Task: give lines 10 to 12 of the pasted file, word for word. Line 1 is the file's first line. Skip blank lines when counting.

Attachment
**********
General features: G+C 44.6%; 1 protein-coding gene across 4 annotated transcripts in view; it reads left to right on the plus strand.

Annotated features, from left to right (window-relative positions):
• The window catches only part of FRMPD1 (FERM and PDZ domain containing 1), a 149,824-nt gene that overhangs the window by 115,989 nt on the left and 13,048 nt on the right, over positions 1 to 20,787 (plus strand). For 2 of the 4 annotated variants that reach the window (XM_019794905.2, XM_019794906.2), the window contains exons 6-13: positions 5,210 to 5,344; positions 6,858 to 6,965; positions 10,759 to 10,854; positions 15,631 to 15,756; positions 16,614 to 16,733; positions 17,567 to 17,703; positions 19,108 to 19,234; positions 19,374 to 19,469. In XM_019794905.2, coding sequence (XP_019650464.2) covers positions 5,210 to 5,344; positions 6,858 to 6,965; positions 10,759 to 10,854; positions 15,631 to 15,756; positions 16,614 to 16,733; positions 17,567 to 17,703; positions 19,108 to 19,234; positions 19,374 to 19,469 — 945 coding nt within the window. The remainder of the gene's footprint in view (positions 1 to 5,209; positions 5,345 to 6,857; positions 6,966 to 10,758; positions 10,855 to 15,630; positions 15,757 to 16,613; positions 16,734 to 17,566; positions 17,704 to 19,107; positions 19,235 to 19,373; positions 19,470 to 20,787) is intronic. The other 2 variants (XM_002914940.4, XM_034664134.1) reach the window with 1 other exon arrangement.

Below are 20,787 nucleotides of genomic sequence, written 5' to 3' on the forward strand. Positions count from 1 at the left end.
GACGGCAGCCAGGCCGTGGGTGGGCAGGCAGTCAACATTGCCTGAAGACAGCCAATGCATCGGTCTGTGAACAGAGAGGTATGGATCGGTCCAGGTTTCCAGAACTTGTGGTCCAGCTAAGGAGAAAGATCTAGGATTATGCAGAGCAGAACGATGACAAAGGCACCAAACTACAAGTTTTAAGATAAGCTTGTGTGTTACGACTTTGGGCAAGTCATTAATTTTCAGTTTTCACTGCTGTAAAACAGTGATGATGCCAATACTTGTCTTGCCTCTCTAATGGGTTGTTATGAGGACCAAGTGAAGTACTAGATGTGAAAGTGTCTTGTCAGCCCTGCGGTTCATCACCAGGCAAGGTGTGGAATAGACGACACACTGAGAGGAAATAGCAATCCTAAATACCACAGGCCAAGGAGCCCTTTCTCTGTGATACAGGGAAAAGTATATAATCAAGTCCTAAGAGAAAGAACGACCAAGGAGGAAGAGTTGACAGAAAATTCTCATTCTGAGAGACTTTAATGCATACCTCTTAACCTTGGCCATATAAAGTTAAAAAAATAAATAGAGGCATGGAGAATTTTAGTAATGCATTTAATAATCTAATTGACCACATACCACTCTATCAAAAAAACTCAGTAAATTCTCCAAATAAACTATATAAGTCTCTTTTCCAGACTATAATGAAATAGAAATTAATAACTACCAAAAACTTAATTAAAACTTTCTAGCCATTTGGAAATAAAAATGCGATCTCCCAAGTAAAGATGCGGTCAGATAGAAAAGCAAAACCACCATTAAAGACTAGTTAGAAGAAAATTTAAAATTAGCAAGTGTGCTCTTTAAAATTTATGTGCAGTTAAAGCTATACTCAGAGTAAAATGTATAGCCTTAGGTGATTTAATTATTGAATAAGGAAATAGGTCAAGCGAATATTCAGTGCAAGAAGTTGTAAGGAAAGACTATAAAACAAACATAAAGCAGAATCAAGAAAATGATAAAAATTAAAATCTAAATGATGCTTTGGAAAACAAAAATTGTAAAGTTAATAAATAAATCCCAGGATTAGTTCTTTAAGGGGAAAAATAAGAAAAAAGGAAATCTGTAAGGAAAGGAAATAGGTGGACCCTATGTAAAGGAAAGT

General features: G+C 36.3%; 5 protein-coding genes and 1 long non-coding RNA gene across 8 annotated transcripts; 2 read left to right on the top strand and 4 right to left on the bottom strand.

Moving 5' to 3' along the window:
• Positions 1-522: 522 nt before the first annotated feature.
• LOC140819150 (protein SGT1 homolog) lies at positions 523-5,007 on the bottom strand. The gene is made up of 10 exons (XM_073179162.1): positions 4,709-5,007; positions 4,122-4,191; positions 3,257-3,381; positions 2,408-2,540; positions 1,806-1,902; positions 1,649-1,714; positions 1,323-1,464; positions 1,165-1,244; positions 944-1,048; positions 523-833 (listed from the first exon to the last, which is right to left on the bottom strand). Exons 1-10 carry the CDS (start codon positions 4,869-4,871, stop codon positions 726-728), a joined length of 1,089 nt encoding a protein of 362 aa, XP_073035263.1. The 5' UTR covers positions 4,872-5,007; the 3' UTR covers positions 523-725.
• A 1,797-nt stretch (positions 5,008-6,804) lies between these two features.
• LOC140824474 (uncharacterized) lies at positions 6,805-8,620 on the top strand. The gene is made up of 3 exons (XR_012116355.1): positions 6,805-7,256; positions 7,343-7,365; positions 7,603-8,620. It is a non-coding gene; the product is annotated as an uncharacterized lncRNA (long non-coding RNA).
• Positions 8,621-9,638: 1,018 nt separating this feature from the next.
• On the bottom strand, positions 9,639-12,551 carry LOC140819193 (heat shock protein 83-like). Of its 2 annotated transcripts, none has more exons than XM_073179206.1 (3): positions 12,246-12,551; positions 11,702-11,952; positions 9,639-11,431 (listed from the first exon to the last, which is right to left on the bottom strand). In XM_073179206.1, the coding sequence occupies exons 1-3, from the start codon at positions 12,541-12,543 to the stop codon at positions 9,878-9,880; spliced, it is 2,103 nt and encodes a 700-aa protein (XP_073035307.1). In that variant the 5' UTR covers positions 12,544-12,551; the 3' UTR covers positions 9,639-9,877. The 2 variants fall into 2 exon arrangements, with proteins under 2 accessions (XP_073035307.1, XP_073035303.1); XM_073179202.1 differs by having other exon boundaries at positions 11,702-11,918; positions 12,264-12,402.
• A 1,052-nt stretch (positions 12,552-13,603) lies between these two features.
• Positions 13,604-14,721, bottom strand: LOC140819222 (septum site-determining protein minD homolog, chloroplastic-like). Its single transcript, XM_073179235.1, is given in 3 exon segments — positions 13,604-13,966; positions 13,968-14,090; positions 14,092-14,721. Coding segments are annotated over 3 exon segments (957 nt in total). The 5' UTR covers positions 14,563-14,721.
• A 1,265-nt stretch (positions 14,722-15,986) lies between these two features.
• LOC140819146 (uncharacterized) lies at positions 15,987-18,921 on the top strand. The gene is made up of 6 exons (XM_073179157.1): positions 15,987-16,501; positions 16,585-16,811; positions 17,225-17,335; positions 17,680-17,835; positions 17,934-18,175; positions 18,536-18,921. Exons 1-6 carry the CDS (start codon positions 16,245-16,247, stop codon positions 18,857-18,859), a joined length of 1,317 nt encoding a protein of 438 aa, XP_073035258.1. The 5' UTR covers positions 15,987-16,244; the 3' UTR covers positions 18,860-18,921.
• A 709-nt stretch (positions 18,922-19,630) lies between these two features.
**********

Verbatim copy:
• A 1,797-nt stretch (positions 5,008-6,804) lies between these two features.
• LOC140824474 (uncharacterized) lies at positions 6,805-8,620 on the top strand. The gene is made up of 3 exons (XR_012116355.1): positions 6,805-7,256; positions 7,343-7,365; positions 7,603-8,620. It is a non-coding gene; the product is annotated as an uncharacterized lncRNA (long non-coding RNA).
• Positions 8,621-9,638: 1,018 nt separating this feature from the next.